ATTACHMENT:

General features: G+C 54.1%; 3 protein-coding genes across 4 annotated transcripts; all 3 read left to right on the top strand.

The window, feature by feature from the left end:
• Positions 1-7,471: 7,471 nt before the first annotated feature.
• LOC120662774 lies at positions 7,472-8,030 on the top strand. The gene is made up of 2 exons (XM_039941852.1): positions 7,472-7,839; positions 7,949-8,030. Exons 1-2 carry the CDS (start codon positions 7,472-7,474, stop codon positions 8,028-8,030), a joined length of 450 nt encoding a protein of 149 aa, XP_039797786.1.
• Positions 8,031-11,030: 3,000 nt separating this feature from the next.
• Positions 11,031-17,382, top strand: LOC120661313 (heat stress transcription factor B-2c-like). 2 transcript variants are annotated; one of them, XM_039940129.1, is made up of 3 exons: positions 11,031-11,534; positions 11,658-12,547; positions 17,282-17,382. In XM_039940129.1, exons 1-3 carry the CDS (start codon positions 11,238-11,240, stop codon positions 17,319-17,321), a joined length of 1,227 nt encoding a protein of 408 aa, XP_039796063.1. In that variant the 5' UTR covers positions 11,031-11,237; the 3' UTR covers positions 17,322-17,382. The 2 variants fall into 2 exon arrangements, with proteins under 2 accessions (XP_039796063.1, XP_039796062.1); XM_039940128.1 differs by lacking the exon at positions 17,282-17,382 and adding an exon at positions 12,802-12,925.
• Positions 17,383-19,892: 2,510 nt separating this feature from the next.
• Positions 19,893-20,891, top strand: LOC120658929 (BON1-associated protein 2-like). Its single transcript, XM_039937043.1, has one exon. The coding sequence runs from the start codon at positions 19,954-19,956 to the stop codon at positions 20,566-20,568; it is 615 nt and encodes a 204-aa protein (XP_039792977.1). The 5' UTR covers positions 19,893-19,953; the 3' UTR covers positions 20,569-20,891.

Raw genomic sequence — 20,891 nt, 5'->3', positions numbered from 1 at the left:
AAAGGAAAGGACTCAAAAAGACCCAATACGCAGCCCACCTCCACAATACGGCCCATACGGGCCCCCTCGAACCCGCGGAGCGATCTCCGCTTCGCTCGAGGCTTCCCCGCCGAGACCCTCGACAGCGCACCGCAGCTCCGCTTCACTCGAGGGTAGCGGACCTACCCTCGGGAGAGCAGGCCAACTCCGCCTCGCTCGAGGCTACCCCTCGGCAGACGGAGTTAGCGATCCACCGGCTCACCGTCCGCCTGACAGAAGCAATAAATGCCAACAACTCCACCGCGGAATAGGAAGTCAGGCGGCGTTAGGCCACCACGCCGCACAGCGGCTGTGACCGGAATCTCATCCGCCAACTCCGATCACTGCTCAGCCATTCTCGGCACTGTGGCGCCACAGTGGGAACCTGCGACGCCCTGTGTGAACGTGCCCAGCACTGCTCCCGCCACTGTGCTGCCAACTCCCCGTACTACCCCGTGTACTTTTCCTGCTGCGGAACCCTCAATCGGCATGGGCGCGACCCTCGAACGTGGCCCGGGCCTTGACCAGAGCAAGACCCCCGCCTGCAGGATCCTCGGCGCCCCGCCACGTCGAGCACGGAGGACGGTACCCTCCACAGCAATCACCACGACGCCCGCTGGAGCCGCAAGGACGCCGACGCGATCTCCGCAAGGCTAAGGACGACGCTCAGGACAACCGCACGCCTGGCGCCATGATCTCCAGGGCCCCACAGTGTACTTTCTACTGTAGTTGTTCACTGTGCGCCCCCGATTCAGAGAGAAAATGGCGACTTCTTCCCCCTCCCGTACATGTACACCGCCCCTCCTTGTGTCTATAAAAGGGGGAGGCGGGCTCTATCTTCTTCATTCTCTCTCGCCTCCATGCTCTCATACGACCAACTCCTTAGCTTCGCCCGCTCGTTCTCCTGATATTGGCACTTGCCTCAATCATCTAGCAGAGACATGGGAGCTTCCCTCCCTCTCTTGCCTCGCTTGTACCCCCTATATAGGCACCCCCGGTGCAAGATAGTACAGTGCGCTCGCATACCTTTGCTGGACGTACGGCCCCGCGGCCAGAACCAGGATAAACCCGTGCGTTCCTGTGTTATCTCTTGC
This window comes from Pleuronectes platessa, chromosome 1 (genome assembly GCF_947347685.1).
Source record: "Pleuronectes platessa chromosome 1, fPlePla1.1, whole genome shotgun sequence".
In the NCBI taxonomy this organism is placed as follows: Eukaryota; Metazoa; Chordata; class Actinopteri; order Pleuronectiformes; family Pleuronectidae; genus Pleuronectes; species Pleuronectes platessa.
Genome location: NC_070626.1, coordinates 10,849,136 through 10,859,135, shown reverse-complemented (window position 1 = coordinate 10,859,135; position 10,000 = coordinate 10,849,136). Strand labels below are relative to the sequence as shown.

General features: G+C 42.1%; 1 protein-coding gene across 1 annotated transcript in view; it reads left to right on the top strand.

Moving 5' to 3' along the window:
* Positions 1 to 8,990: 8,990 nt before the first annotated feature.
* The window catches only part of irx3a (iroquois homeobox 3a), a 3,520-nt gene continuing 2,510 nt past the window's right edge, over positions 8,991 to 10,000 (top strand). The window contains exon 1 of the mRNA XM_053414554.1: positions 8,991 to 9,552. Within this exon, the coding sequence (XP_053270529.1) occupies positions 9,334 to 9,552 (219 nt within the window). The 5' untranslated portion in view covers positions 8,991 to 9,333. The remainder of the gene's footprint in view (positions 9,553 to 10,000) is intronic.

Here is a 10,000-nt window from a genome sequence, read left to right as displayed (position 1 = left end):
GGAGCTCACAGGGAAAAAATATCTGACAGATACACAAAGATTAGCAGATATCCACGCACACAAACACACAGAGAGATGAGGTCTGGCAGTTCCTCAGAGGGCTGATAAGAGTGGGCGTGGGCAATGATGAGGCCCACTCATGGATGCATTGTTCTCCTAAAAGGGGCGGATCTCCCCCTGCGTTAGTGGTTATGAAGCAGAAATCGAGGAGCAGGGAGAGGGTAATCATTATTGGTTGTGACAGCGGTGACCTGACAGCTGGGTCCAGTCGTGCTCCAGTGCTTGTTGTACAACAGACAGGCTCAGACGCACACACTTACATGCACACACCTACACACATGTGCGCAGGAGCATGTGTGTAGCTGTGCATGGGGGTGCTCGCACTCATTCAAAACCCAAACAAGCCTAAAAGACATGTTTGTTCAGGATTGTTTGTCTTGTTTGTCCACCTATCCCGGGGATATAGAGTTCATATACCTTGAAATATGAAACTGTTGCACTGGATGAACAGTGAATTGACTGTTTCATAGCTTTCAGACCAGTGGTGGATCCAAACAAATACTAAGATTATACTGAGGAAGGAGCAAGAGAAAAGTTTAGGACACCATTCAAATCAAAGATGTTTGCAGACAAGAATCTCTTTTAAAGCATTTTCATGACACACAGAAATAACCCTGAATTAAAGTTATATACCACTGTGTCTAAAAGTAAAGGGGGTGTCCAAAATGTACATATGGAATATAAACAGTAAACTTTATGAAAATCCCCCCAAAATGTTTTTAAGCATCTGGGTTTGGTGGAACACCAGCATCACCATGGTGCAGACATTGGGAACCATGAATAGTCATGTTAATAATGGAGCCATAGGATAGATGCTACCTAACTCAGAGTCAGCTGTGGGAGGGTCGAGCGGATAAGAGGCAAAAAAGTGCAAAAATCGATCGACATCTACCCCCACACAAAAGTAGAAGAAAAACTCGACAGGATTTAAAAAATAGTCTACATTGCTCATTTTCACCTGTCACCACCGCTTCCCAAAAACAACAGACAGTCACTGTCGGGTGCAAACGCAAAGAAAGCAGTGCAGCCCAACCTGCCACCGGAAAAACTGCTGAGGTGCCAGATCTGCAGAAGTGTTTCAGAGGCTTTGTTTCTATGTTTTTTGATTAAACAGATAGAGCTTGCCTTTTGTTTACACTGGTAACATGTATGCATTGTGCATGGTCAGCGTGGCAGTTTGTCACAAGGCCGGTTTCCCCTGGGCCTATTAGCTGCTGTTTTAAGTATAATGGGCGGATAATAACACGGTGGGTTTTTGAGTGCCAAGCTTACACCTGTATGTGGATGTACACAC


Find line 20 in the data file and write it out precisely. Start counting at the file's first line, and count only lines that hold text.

GGAGCTCACAGGGAAAAAATATCTGACAGATACACAAAGATTAGCAGATATCCACGCACACAAACACACAGAGAGATGAGGTCTGGCAGTTCCTCAGAGGGCTGATAAGAGTGGGCGTGGGCAATGATGAGGCCCACTCATGGATGCATTGTTCTCCTAAAAGGGGCGGATCTCCCCCTGCGTTAGTGGTTATGAAGCAGAAATCGAGGAGCAGGGAGAGGGTAATCATTATTGGTTGTGACAGCGGTGACCTGACAGCTGGGTCCAGTCGTGCTCCAGTGCTTGTTGTACAACAGACAGGCTCAGACGCACACACTTACATGCACACACCTACACACATGTGCGCAGGAGCATGTGTGTAGCTGTGCATGGGGGTGCTCGCACTCATTCAAAACCCAAACAAGCCTAAAAGACATGTTTGTTCAGGATTGTTTGTCTTGTTTGTCCACCTATCCCGGGGATATAGAGTTCATATACCTTGAAATATGAAACTGTTGCACTGGATGAACAGTGAATTGACTGTTTCATAGCTTTCAGACCAGTGGTGGATCCAAACAAATACTAAGATTATACTGAGGAAGGAGCAAGAGAAAAGTTTAGGACACCATTCAAATCAAAGATGTTTGCAGACAAGAATCTCTTTTAAAGCATTTTCATGACACACAGAAATAACCCTGAATTAAAGTTATATACCACTGTGTCTAAAAGTAAAGGGGGTGTCCAAAATGTACATATGGAATATAAACAGTAAACTTTATGAAAATCCCCCCAAAATGTTTTTAAGCATCTGGGTTTGGTGGAACACCAGCATCACCATGGTGCAGACATTGGGAACCATGAATAGTCATGTTAATAATGGAGCCATAGGATAGATGCTACCTAACTCAGAGTCAGCTGTGGGAGGGTCGAGCGGATAAGAGGCAAAAAAGTGCAAAAATCGATCGACATCTACCCCCACACAAAAGTAGAAGAAAAACTCGACAGGATTTAAAAAATAGTCTACATTGCTCATTTTCACCTGTCACCACCGCTTCCCAAAAACAACAGACAGTCACTGTCGGGTGCAAACGCAAAGAAAGCAGTGCAGCCCAACCTGCCACCGGAAAAACTGCTGAGGTGCCAGATCTGCAGAAGTGTTTCAGAGGCTTTGTTTCTATGTTTTTTGATTAAACAGATAGAGCTTGCCTTTTGTTTACACTGGTAACATGTATGCATTGTGCATGGTCAGCGTGGCAGTTTGTCACAAGGCCGGTTTCCCCTGGGCCTATTAGCTGCTGTTTTAAGTATAATGGGCGGATAATAACACGGTGGGTTTTTGAGTGCCAAGCTTACACCTGTATGTGGATGTACACAC